Lodge Fortrose, No. 108, was officially formed on 16 August 1769, the date on which its Charter was actually received in Stornoway. It had, however, existed since November 1767, when the Brethren had carried on the principles and tenets of the Craft, knowing that their Charter was ‘in the post’.
One of their early meeting places was ‘on the second feu south of Church Street or Lane on the east side of Oliver Street’ (later named Dempster Street and, later still, Cromwell Street). George Clavey identifies the place as 53 Cromwell Street, from a notebook containing details of expenses and meetings, found by Tommy Grassie of the original Hepworth’s Store. Later, the Brethren were to occupy the present building on Kenneth Street, the foundation stone of which was laid with due ceremony on May 28 1819.
During the lifetime of the Lodge, its premises were used by many of the town’s organisations for a varity of occasions such as public meetings, dancing classes, election meetings and public dinners. Frank Thompson notes the Lodge being used by the National Service Medical Board, when the Stornoway lads were conscripted for National Service and remembers attending an afternoon Sunday School run by the Plymouth Brethren under the watchful eye of Angus ‘Miller’ Morrison and his son John.
Over the centuries, the membership of Lodge Fortrose has included many Stornoway worthies who, in their various ways, were connected with the commercial development of the town. Indeed, much of the history of Stornoway is closely tied in with the Lodge, acting as it did as ‘a common ground for the common good’ of the growing Burgh. In ‘A History of Lodge Fortrose, no. 108, Stornoway’, George Clavey writes: “It would be quite impossible to relate here every social event which took place in these halls since 1822, but the surviving records amply show that the heart beat of a vibrant, thriving and ever growing community resounded loud from the walls of Lodge Fortrose for over a century and a half.”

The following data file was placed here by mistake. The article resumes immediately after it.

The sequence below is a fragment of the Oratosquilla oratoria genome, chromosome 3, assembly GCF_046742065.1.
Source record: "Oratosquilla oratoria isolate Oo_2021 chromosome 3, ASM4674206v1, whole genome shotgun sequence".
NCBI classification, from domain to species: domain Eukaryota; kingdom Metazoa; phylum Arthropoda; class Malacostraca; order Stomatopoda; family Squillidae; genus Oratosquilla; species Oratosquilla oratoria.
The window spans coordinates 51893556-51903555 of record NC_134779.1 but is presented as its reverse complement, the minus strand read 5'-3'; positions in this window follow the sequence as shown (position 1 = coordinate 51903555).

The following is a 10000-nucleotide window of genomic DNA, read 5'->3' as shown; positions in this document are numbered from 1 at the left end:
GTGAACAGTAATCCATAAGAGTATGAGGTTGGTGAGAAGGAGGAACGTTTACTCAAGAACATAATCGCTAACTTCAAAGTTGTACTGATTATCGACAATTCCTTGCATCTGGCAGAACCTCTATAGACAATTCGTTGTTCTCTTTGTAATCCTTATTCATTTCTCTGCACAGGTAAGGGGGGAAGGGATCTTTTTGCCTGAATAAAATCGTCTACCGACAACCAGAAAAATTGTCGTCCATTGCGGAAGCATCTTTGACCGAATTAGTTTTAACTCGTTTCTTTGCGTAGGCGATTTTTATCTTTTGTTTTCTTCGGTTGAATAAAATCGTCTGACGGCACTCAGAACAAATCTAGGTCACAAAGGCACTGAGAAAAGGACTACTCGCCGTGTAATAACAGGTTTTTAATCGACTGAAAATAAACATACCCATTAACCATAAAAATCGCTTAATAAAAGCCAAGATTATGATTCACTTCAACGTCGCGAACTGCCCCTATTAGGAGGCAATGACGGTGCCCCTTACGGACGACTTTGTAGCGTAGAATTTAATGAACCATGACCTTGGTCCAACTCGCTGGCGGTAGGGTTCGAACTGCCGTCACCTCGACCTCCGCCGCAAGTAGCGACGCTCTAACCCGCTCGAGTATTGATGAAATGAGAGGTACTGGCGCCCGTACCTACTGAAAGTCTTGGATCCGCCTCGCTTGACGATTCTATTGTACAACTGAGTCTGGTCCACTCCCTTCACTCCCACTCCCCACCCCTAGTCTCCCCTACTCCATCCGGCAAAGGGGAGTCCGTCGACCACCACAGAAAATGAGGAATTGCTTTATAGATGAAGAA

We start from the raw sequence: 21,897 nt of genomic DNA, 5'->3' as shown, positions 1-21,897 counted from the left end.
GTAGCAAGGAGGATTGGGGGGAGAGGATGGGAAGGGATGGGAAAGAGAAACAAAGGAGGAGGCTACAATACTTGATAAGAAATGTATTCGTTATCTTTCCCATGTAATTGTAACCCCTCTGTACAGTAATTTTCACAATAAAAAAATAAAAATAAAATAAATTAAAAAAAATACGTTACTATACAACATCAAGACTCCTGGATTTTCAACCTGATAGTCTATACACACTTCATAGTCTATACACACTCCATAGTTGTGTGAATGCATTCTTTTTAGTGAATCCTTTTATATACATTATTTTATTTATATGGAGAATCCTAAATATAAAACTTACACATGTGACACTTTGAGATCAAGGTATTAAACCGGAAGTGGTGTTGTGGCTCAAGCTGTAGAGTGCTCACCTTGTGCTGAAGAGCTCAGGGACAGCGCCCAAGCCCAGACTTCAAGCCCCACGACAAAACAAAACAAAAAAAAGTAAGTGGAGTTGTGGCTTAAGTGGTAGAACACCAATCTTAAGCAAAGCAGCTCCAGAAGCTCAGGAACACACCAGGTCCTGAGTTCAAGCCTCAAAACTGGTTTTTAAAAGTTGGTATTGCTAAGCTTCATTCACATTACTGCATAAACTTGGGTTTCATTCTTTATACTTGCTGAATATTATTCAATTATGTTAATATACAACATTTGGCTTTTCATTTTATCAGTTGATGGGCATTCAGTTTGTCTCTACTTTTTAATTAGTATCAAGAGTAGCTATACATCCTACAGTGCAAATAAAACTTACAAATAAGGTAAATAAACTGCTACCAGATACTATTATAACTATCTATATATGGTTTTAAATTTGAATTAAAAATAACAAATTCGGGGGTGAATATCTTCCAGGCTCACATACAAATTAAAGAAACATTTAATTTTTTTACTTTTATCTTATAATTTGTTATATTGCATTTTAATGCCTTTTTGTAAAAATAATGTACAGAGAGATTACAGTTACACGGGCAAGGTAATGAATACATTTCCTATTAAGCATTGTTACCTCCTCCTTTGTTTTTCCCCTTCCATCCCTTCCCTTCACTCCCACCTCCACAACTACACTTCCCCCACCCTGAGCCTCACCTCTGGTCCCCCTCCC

In 1967, two hundred years after its foundation, Lodge Fortrose was re-consecrated and the letting of the premises was discontinued. In recent years, however, the lower floor of the building, now the New Function Room, is proving a popular venue to let and the walls may once more resound to the sounds of an earlier time.
Over the centuries the Brethren of the Lodge have carried out many acts of charity within the Burgh, not only for their own Brethren but for the general Stornoway public, something of a tradition which is still maintained today.
Frank G Thompson
** Photographs – ©William Foulger